PLATE 4 An Unnamed Peak Kings River Canyon National Park, California

mountains, and trees, and to discover the native people of its many and varied regions. Throughout his long career and even to present times, his work continues to exert a profound influence, his vision and empathy for the sublime American landscape unmistakably to the fore as the driving force behind his art. The power and energy of his work are astounding, and its sheer technical wizardry leaves the observer breathless with admiration. It is perhaps because Adams was, above all, a conservationist, and that his work was largely connected with America’s national parks, that his popularity is established for all time; his images are austerely beautiful, carefully composed, full of the most potent sense of atmosphere and symmetry. Whatever the subject—the vastness of a landscape or the smallest detail of a plant or human face—the images are powerful and immediate. No one can doubt that Ansel Adams’s work is uniquely his own, and it is debatable whether the power of his images has ever been surpassed. Ansel’s love of nature was, in all probability, a legacy from his father, Charles Hitchcock Adams, a keen proponent of the Emersonian ideal. (Ralph Waldo Emerson was a nineteenth-century transcendental philosopher who espoused the connection of humanity to a higher universal spirit.) The Adams family was from New England, having originally emigrated from Northern Ireland in the 1700s. They later settled in San Francisco,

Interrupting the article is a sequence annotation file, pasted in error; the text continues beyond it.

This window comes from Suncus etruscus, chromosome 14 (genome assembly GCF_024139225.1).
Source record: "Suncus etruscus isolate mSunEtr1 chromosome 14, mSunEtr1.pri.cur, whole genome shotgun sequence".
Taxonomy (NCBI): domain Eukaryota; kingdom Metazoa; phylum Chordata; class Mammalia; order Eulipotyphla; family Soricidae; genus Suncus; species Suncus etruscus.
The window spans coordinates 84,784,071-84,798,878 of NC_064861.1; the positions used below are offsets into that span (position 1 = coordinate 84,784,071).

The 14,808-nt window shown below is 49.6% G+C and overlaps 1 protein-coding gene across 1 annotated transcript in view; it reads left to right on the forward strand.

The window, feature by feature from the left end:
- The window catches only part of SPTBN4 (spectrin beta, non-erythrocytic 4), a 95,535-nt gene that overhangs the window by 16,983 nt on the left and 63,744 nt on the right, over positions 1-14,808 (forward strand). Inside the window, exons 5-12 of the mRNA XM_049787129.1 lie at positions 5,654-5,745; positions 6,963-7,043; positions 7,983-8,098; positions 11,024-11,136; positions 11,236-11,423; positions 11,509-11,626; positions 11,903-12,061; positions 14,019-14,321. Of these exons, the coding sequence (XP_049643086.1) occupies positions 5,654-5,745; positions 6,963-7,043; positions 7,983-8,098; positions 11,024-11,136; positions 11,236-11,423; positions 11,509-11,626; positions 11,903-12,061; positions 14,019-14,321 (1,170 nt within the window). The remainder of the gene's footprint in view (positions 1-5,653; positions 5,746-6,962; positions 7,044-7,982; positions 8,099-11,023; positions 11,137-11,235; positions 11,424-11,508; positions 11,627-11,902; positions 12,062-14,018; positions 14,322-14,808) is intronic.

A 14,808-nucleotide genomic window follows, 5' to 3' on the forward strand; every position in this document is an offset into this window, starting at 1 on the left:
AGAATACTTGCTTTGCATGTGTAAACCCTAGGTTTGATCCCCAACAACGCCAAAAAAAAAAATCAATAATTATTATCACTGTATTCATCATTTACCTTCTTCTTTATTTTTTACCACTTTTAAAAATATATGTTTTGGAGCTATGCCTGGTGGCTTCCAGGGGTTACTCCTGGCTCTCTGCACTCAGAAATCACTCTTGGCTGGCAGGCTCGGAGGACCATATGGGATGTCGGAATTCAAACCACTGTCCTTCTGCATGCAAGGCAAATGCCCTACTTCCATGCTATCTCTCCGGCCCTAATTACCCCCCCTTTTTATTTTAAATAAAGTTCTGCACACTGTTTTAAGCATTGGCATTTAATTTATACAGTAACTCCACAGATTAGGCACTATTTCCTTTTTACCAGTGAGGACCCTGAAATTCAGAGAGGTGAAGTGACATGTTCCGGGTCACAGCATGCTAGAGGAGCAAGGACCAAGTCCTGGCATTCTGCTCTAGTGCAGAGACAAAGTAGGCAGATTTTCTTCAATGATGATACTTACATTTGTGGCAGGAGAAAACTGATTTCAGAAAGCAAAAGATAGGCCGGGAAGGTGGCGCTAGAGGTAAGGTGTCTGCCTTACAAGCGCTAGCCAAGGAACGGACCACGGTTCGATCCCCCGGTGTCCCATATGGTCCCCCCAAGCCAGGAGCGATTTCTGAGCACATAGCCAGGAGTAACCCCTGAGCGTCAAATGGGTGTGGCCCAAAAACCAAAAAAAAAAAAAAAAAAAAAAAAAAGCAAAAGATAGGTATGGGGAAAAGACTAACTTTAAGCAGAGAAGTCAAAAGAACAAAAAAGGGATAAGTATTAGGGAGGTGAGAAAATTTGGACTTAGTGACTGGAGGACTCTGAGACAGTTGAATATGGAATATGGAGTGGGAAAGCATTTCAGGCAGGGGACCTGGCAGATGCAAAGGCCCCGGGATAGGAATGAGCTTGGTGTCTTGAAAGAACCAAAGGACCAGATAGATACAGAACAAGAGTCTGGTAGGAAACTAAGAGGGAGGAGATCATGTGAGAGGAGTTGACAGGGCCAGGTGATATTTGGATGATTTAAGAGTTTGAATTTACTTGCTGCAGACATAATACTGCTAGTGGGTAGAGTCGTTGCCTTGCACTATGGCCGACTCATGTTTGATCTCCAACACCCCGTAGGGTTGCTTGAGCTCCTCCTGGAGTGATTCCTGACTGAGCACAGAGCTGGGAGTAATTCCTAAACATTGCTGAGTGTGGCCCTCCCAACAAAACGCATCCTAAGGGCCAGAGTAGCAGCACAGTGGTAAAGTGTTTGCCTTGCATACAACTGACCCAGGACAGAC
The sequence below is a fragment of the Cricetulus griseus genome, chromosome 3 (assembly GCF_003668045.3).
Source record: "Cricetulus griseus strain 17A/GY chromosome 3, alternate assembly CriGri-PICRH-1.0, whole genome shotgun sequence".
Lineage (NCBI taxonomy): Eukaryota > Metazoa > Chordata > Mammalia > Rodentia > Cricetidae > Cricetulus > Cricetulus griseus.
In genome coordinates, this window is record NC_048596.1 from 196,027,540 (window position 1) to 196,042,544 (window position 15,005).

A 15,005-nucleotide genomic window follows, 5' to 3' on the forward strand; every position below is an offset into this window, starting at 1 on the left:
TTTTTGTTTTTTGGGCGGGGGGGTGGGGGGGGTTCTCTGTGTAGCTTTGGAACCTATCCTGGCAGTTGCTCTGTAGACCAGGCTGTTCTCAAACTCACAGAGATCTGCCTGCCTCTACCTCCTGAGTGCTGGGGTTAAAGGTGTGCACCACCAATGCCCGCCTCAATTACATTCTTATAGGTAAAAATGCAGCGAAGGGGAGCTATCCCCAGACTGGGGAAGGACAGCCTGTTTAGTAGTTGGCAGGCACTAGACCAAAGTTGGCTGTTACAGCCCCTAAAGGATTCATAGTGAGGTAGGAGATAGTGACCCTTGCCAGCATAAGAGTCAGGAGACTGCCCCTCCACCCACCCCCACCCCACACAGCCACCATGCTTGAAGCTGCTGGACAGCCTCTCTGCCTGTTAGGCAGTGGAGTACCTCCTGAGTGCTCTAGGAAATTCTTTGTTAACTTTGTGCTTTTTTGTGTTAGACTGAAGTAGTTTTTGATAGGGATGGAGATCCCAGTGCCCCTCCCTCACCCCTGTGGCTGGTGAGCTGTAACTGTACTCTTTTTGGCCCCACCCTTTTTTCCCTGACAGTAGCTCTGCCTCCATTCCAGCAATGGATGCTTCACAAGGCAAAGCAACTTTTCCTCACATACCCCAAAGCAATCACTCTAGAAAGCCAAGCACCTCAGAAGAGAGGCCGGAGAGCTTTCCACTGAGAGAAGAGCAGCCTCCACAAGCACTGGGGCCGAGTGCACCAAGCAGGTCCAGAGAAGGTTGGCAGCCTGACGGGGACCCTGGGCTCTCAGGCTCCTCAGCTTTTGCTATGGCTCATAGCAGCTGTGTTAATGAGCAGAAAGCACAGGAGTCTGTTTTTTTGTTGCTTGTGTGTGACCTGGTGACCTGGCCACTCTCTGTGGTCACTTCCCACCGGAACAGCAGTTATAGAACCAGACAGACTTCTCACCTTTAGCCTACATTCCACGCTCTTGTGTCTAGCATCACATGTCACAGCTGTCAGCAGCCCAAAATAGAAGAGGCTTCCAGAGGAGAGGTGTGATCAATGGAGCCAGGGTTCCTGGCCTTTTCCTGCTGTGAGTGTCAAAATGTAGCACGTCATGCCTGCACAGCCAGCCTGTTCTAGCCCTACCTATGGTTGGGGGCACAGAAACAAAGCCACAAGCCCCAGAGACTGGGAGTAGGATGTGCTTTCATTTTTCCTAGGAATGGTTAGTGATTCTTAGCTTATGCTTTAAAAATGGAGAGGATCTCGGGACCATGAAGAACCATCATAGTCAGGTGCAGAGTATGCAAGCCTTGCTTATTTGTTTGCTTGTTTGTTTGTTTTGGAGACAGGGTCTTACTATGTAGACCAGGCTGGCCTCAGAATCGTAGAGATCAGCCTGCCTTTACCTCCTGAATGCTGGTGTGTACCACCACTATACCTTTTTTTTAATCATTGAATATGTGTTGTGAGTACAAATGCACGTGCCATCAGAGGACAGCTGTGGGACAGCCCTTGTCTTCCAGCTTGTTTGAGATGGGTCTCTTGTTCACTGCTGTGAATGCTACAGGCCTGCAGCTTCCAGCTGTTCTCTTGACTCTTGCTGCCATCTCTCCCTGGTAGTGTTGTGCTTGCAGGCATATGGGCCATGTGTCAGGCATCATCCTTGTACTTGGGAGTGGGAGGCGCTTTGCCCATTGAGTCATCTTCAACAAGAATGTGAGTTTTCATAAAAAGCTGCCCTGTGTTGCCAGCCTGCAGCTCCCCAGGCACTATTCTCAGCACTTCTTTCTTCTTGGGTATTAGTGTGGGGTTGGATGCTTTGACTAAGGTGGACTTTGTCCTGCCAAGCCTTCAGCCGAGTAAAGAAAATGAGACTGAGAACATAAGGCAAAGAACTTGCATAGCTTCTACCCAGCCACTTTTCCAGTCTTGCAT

where a thriving lumber business was founded. Charles had enjoyed all the benefits of a good education and was looking forward to majoring in science at the University of California at Berkeley. As a well-to-do young man with a secure future ahead of him, thanks to his father’s prosperous business, he had no reason to doubt that his life would continue to be successful and full of incident and that he would, in time, be able to pursue his greatest love, the study of science. This idyll was soon to be rudely shattered, though, when, two years into his science


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